Triple-Decker Weekly, 97
In his story Sarrasine, Balzac, describing a castrato disguised as a woman, writes the following sentence: “This was woman herself, with her sudden fears, her irrational whims, her instinctive worries, her impetuous boldness, her fussings, and her delicious sensibility.” Who is speaking thus? Is it the hero of the story bent on remaining ignorant of the castrato hidden beneath the woman? Is it Balzac the individual, furnished by his personal experience with a philosophy of Woman? Is it Balzac the author professing ‘literary’ ideas on femininity? Is it universal wisdom? Romantic psychology? We shall never know, for the good reason that writing is the destruction of every voice, of every point of origin. Writing is that neutral, composite, oblique space where our subject slips away, the negative where all identity is lost, starting with the very identity of the body writing. [Roland Barthes, The Death of the Author, 1967]
These fictional examples suggest that creativity and dishonesty often go hand-in-hand. Is there an actual link? Is there something about the creative process that triggers unethical behavior? Or does behaving in dishonest ways spur creative thinking? My research suggests that they both exist: Encouraging people to think outside the box can result in greater cheating, and crossing ethical boundaries can make people more creative in subsequent tasks. [Scientific American]
In 2005, levamisole was found in almost 2 percent of the cocaine seized by the DEA. In 2007, the frequency went up to 15 percent, and by 2011 a staggering 73 percent of all cocaine seized by the DEA had been cut with levamisole.
Gonorrhea is about to become impossible to treat. Antibiotic resistance means the STD might soon spread more aggressively than ever.
Once derided as being like a plastic bag with the erotic appeal of a jellyfish, the female condom is being reinvented as the next big thing in safe sex.
The arguments for ditching notes and coins are numerous, and quite convincing. In the US, a study by Tufts University concluded that the cost of using cash amounts to around $200 billion per year – about $637 per person. This is primarily the costs associated with collecting, sorting and transporting all that money, but also includes trivial expenses like ATM fees. Incidentally, the study also found that the average American wastes five and a half hours per year withdrawing cash from ATMs; just one of the many inconvenient aspects of hard currency. While coins last decades, or even centuries, paper currency is much less durable. A dollar bill has an average lifespan of six years, and the US Federal Reserve shreds somewhere in the region of 7,000 tons of defunct banknotes each year. Physical currency is grossly unhealthy too. Researchers in Ohio spot-checked cash used in a supermarket and found 87% contained harmful bacteria. Only 6% of the bills were deemed “relatively clean.” […] Stockholm’s homeless population recently began accepting card payments. [...] Cash transactions worldwide rose just 1.75% between 2008 and 2012, to $11.6 trillion. Meanwhile, non traditional payment methods rose almost 14% to total $6.4 trillion. [TransferWise]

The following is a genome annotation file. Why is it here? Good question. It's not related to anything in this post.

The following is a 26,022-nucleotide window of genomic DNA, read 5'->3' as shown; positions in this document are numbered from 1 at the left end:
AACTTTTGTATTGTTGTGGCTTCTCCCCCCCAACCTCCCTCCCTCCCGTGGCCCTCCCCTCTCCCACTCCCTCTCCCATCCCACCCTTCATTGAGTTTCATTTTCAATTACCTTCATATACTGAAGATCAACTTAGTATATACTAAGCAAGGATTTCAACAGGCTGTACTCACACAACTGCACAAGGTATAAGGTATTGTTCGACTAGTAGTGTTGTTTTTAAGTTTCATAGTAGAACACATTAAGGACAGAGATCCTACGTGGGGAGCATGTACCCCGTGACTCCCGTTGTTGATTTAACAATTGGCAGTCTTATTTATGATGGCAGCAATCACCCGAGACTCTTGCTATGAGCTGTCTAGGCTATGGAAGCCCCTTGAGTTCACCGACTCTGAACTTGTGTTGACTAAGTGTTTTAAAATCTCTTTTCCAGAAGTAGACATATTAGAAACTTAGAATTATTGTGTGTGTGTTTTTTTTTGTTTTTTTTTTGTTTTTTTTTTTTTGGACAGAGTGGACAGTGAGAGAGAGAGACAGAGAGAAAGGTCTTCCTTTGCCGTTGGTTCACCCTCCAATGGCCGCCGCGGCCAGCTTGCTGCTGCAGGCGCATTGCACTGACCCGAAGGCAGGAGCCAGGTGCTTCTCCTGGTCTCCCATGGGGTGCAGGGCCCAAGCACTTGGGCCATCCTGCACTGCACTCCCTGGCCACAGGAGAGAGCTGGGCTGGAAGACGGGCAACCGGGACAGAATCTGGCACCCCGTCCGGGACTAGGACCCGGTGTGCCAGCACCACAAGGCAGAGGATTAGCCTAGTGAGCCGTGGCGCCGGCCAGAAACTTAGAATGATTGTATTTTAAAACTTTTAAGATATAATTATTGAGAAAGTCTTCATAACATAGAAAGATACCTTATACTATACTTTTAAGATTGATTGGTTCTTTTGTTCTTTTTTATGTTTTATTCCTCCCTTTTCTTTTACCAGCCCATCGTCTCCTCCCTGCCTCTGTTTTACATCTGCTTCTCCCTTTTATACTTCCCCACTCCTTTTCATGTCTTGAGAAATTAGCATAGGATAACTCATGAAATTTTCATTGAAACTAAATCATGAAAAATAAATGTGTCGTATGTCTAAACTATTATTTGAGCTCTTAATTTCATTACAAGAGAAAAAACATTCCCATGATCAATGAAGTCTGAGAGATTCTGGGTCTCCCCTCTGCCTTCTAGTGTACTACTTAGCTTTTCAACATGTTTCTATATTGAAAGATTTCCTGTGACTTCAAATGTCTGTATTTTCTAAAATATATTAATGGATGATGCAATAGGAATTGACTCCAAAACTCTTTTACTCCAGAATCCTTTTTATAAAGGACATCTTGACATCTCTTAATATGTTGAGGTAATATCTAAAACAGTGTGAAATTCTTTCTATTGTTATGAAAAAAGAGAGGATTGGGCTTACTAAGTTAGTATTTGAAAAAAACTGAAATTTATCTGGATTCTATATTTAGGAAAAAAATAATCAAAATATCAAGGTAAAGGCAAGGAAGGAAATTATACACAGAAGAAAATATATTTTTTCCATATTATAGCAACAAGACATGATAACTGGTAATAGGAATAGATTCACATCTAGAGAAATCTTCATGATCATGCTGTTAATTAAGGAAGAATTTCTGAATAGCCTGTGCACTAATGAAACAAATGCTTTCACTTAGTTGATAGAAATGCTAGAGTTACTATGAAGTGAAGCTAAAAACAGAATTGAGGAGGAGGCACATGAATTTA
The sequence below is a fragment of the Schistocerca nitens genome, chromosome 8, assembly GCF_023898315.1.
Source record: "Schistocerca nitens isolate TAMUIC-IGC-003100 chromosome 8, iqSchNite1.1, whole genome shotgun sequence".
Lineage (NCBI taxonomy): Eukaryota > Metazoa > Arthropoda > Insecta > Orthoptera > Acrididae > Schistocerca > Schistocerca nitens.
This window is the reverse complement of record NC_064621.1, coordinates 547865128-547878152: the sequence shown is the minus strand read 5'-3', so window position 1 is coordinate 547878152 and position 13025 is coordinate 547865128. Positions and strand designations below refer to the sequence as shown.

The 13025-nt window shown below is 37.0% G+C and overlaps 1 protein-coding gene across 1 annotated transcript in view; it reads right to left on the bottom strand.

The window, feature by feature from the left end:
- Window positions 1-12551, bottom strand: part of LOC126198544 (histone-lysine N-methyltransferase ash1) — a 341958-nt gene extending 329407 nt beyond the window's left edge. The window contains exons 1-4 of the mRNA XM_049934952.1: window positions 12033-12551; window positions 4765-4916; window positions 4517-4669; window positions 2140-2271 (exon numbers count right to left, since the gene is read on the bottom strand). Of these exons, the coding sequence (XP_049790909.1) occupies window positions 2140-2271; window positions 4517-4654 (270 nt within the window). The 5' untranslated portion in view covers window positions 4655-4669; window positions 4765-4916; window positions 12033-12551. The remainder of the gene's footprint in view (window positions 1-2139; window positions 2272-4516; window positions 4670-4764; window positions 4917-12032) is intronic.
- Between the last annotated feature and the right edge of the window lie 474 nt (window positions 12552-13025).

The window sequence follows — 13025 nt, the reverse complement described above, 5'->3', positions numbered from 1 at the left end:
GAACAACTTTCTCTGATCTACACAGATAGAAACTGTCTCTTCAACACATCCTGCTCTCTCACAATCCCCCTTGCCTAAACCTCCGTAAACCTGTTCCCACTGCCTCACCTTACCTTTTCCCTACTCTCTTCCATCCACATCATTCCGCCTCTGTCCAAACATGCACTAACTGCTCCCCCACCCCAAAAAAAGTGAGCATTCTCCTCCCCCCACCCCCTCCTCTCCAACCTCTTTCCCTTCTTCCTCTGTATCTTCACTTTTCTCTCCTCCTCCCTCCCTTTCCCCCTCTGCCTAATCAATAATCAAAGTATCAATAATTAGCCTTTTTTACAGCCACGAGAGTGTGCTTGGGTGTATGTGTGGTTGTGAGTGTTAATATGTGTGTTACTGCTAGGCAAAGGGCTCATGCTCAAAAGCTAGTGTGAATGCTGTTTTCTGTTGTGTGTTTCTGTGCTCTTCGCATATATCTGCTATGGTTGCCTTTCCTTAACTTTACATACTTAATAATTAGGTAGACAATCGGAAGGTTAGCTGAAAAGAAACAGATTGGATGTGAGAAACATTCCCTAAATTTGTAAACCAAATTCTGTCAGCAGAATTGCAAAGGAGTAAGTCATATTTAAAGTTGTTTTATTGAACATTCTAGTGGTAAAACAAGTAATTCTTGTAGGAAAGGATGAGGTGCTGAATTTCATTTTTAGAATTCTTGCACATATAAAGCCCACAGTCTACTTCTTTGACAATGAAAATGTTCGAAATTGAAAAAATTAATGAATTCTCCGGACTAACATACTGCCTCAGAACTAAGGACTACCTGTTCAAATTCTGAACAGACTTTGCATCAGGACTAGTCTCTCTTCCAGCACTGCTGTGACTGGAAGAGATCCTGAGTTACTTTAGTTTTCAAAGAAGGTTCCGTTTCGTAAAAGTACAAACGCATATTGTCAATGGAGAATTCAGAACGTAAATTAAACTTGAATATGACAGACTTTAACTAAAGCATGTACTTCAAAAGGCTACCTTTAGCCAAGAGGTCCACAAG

This past summer was a disaster for the major studios – but it was also a highly predictable one. The Future of Film I, II, and III
To get one of those apartments, on average, you need to plunk down the equivalent of almost $300,000. Household rental system in South Korea
Commercial drones are now legal in U.S. skies, thanks to a court decision this month that slapped down the Federal Aviation Administration’s attempt to ground them. A San Francisco company has leaped on the opportunity, gearing up to offer drone delivery of drugstore items in the Mission.
By taking about 100 pictures of McDuffie using a pillow to pose as he did in the picture taken Aug. 14, 1945, by photographer Alfred Eisenstaedt, Gibson said she was able to match the muscles, ears and other features of the then-80-year-old McDuffie to the young sailor in the original image.
In the last years news are over and over again about record breaking prices reached for an artwork at a public auction. Such high pricing strucks not only the old masters but also works for still living artists. As you might know the prices for young artist’s paintings are often assessed by canvas size. So the question for my use-case arises: Is there also a correlation between size and hammer price of famous artworks at auctions? [Ruth Reiche]
The orb consists of a black latex balloon filled with helium, a battery-powered Arduino board, a speaker, and an Adafruit Wave Shield that’s been modified to record and play back ambient sounds on the fly.
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